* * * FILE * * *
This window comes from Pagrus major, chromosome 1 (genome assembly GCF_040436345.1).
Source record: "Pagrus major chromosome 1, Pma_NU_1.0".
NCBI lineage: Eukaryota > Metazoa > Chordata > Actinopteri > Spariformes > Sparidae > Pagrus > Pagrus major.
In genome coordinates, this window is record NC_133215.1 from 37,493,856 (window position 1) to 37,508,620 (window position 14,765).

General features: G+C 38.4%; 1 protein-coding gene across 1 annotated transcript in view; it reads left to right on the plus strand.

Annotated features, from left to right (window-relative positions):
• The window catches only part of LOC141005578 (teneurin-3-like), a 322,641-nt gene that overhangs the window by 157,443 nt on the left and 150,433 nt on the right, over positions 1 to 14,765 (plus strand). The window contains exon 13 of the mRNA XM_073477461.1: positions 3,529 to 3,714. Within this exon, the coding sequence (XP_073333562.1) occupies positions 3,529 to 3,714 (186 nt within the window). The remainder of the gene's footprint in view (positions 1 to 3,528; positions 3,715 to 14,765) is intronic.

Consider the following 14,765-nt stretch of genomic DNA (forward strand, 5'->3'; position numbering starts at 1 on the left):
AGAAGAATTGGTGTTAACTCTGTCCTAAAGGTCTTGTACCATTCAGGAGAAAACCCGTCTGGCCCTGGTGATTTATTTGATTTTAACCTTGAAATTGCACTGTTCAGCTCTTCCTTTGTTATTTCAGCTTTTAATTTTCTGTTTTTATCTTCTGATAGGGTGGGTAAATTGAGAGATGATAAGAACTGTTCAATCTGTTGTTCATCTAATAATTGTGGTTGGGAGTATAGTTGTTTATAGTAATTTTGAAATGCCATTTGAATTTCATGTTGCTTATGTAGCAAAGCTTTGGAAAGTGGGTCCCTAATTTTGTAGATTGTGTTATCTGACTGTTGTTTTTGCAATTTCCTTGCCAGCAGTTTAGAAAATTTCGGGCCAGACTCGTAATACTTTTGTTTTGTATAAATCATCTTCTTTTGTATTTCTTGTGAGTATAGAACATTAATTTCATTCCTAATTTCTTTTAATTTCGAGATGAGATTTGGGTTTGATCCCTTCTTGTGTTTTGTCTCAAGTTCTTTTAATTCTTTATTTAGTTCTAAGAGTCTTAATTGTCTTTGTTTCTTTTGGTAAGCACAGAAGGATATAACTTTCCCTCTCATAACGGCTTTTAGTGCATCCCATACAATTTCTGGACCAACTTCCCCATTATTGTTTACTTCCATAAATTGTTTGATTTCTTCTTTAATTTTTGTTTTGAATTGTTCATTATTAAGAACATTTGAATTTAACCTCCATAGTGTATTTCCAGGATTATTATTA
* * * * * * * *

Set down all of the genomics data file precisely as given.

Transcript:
This window comes from Pagrus major, chromosome 1 (genome assembly GCF_040436345.1).
Source record: "Pagrus major chromosome 1, Pma_NU_1.0".
NCBI lineage: Eukaryota > Metazoa > Chordata > Actinopteri > Spariformes > Sparidae > Pagrus > Pagrus major.
In genome coordinates, this window is record NC_133215.1 from 37,493,856 (window position 1) to 37,508,620 (window position 14,765).

General features: G+C 38.4%; 1 protein-coding gene across 1 annotated transcript in view; it reads left to right on the plus strand.

Annotated features, from left to right (window-relative positions):
• The window catches only part of LOC141005578 (teneurin-3-like), a 322,641-nt gene that overhangs the window by 157,443 nt on the left and 150,433 nt on the right, over positions 1 to 14,765 (plus strand). The window contains exon 13 of the mRNA XM_073477461.1: positions 3,529 to 3,714. Within this exon, the coding sequence (XP_073333562.1) occupies positions 3,529 to 3,714 (186 nt within the window). The remainder of the gene's footprint in view (positions 1 to 3,528; positions 3,715 to 14,765) is intronic.

Consider the following 14,765-nt stretch of genomic DNA (forward strand, 5'->3'; position numbering starts at 1 on the left):
AGAAGAATTGGTGTTAACTCTGTCCTAAAGGTCTTGTACCATTCAGGAGAAAACCCGTCTGGCCCTGGTGATTTATTTGATTTTAACCTTGAAATTGCACTGTTCAGCTCTTCCTTTGTTATTTCAGCTTTTAATTTTCTGTTTTTATCTTCTGATAGGGTGGGTAAATTGAGAGATGATAAGAACTGTTCAATCTGTTGTTCATCTAATAATTGTGGTTGGGAGTATAGTTGTTTATAGTAATTTTGAAATGCCATTTGAATTTCATGTTGCTTATGTAGCAAAGCTTTGGAAAGTGGGTCCCTAATTTTGTAGATTGTGTTATCTGACTGTTGTTTTTGCAATTTCCTTGCCAGCAGTTTAGAAAATTTCGGGCCAGACTCGTAATACTTTTGTTTTGTATAAATCATCTTCTTTTGTATTTCTTGTGAGTATAGAACATTAATTTCATTCCTAATTTCTTTTAATTTCGAGATGAGATTTGGGTTTGATCCCTTCTTGTGTTTTGTCTCAAGTTCTTTTAATTCTTTATTTAGTTCTAAGAGTCTTAATTGTCTTTGTTTCTTTTGGTAAGCACAGAAGGATATAACTTTCCCTCTCATAACGGCTTTTAGTGCATCCCATACAATTTCTGGACCAACTTCCCCATTATTGTTTACTTCCATAAATTGTTTGATTTCTTCTTTAATTTTTGTTTTGAATTGTTCATTATTAAGAACATTTGAATTTAACCTCCATAGTGTATTTCCAGGATTATTATTA